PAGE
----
Gift from Dr Rick Birley, 2018 with assistance from The National Lottery Heritage Fund Collecting Cultures programme.

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A Slap at Slop and The Bridge Street Gang, book by William Hone, 1821 (c) WCML @ People's History Museum

The Radical Press

Many braved the oppressive Six Acts, to express their anger in print. The radical press played an important role in keeping the reform movement going. The Manchester Guardian newspaper (now known as The Guardian national newspaper) began in 1821 as a direct consequence of what happened at St Peter’s Field. The attempt to silence government critics only encouraged journalists to develop inventive new ways of conveying the message of reform.
William Hone was an English radical writer and publisher active in the early 19th century. In partnership with illustrator George Cruikshank, Hone published a number of political works, most of which aimed to highlight the abuses of political office.
Hone and Cruikshank’s A Slap at Slop was first published in 1821 as a short satirical news sheet. Most notably, it covers the Peterloo Massacre, featuring a satirical design for both a monument and medal for the soldiers of Peterloo.

A Slap at Slop and The Bridge Street Gang
Card bound with paper text block
William Hone and George Cruikshank, 1821
On loan from the Working Class Movement Library, purchased with assistance from The National Lottery Heritage Fund Collecting Cultures programme.

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Skelmanthorpe flag © Tolston Museum

What happened next?

Despite widespread public sympathy in response to the massacre, the government’s immediate response was to toughen laws, which limited the freedoms of both the public and the press. The new legislation became known as the Six Acts.
Even with these new oppressive laws, people continued to meet in secret in support of reform. This flag is one of the most impressive survivors from these times. It had to be hidden between meetings and buried in a specially made box. Anyone found in possession of it would have been arrested.
It is believed to have been made in 1819 by a Mrs Bird, a pattern maker from Radcliffe Street in Skelmanthorpe, a village near Huddersfield, to honour the victims of the Peterloo Massacre.
The bound man is a depiction of a slave in chains. The use of this symbol reflects the influence of the abolition movement on the new struggles for democracy in Britain.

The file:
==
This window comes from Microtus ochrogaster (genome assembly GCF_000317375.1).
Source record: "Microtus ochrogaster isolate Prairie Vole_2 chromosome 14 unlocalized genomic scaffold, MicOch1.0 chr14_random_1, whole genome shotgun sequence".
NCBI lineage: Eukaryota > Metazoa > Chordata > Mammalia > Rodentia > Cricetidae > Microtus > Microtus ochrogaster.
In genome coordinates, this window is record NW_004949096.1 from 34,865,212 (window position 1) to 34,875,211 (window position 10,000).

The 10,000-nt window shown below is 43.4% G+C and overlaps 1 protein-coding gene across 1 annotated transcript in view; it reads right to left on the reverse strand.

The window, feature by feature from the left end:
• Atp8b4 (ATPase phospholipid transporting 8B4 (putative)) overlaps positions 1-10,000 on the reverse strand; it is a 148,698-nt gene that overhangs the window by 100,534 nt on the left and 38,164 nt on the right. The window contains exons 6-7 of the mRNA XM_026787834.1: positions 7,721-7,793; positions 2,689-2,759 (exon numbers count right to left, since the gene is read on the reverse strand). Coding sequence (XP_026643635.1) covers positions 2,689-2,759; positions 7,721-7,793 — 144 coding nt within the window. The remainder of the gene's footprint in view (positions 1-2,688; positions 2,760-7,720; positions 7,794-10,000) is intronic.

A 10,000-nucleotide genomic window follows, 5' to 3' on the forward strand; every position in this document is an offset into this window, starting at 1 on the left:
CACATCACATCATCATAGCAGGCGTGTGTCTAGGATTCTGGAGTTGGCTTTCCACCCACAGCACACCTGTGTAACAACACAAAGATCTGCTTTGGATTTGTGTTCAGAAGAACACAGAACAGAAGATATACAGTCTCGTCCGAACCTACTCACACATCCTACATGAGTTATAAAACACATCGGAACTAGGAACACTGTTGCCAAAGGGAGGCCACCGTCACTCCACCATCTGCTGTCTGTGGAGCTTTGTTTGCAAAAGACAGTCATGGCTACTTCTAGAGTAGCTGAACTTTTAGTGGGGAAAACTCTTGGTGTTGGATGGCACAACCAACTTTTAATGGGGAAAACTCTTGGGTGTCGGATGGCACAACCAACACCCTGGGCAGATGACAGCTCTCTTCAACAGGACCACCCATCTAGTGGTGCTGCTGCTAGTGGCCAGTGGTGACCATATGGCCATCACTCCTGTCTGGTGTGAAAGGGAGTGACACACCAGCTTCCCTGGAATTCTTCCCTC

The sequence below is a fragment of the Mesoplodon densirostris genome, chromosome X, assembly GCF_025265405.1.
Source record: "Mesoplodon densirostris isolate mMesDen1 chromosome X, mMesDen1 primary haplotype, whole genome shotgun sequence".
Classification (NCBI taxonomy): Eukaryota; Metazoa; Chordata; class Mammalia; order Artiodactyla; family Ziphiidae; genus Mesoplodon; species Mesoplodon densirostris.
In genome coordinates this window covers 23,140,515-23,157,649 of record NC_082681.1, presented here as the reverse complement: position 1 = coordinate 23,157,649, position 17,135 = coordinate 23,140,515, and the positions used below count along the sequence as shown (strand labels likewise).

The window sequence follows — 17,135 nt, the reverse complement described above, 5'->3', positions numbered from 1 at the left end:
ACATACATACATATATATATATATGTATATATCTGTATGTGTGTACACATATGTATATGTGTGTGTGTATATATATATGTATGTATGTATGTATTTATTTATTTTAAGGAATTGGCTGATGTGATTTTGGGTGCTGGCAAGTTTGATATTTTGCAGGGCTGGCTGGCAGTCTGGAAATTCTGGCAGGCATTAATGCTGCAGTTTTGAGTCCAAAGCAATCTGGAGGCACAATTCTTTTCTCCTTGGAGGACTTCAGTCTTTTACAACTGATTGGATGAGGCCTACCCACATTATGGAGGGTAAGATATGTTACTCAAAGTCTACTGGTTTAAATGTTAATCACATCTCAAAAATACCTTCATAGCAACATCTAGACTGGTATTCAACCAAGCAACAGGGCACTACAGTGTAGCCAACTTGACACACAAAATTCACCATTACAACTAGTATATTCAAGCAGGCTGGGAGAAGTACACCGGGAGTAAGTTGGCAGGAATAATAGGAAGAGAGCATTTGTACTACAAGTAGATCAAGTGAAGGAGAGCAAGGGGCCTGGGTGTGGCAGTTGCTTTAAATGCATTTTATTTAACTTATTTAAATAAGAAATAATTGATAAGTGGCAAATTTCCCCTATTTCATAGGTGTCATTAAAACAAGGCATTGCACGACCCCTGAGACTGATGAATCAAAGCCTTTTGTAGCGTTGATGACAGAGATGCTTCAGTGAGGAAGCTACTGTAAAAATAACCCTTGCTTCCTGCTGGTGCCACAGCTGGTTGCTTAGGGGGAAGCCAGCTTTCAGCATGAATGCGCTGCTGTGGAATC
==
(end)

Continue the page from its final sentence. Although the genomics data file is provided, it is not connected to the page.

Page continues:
The Skelmanthorpe flag
Oil paint on cotton with decorative wool edging
Around 1819
On loan from Tolson Museum, Huddersfield.

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Pontefract secret ballot box, August 1872, courtesy of Wakefield Council

The Road to Reform

The Peterloo Massacre was a key milestone on the road to democratic reform. The massacre was a catalyst for subsequent generations campaigning for change.
This ballot box is a testament to one of the many milestones that came after Peterloo. The 1872 Secret Ballot Act allowed voters to elect a Member of Parliament (MP) in secret by placing an ‘X’ on a ballot paper next to the name of their choice, rather than voicing their vote in public beneath the gaze of employers or landlords.
This ballot box was used in the first ever election held after the passing of the act, during a by-election in Pontefract, West Yorkshire in August 1872. The box is still marked with the seals used to ensure the votes were not tampered with. The seal was made with a liquorice stamp, the same liquorice used to make Pontefract cakes in a local sweet factory.
Further milestones of reform can be discovered in the main galleries.

Pontefract secret ballot box
Painted wood and iron alloy
August 1872
On loan from Wakefield Council.

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1819 newspaper and Peterloo commemorative medal © People's History Museum

Commemorating Peterloo

As well as political prints and poems, everyday items such as ceramic jugs and handkerchiefs immortalised and commemorated Peterloo. Such items showed the owner’s support of the reform cause, and helped sustain the memories of its martyrs.
There were a number of commemorative medals produced following the massacre, however, this medal is believed to be one of the only surviving examples of its kind.
It features a much more hostile and angry slogan than medals produced later;
an example of which can be found in Main Gallery One.
It is thought that the medal may have been produced to raise funds for the victims of the massacre, although this is unconfirmed.

Peterloo commemorative medal
Iron alloy
Around 1819
Purchased by People’s History Museum with assistance from The National Lottery Heritage Fund Collecting Cultures programme.

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Past, Present and Future

An interactive timeline invited visitors to add significant protests between 1819 and 2019 using postcards. 1356 postcards were added to the timeline documenting protests from around the world including those that took place during the course of the exhibition including Brexit marches, Extinction Rebellion protests and the pro-democracy protests in Hong Kong. This Prezi presentation created by volunteer Katie Bower takes a closer look at just some of the protests that were documented on the timeline.

Delve deeper into the history of Protest in our timeline.

Trapped in the Museum

During the exhibition young people from RECLAIM, 42nd Street and a Manchester Pupil Referral Unit worked with artist Andrew Westle to explore what protest meant to them and the issues that they wanted to amplify.


Find out more about Trapped in the Museum.

Visitor comments

‘So important to remember how hard our ancestors fought for all democratic rights.  We must defend them.  We must defend our right to protest, our right to differing opinions.  And we must continue to work for more equality, more tolerance, more justice, more LOVE.  France, 08/19’

‘Thank you for this exhibition.  It let me know democracy is precious.  Freedom is not free.  I will go back to Hong Kong a few days later…After I visit the exhibition, I know.  We may not make progress in our fights.  But it will be one of our war in democracy. 15/9/2019’

‘This is a unique exhibition that represents something vital to us all – the right to protest and its power to garner change – a wonderful message. Patrick, Ireland’

‘So important to remember Peterloo and link the past to the present.  This exhibition feels very relevant to today.  Made me feel quite emotional and proud to be a Manc!’